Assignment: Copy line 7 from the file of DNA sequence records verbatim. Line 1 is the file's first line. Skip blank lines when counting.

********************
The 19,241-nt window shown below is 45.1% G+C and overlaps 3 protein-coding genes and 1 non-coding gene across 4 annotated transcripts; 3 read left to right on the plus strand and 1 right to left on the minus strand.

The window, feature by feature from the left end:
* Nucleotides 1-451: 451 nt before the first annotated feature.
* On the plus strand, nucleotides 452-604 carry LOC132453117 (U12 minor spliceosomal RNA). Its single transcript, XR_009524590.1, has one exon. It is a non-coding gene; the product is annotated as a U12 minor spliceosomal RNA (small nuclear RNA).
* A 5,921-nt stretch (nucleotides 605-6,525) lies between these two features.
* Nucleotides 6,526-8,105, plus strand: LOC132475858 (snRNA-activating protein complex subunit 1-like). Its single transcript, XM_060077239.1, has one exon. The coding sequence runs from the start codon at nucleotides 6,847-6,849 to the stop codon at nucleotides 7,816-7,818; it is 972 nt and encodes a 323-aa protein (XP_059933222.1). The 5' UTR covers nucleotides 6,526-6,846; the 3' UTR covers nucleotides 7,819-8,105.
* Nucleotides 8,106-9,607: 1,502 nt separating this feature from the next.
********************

* Nucleotides 8,106-9,607: 1,502 nt separating this feature from the next.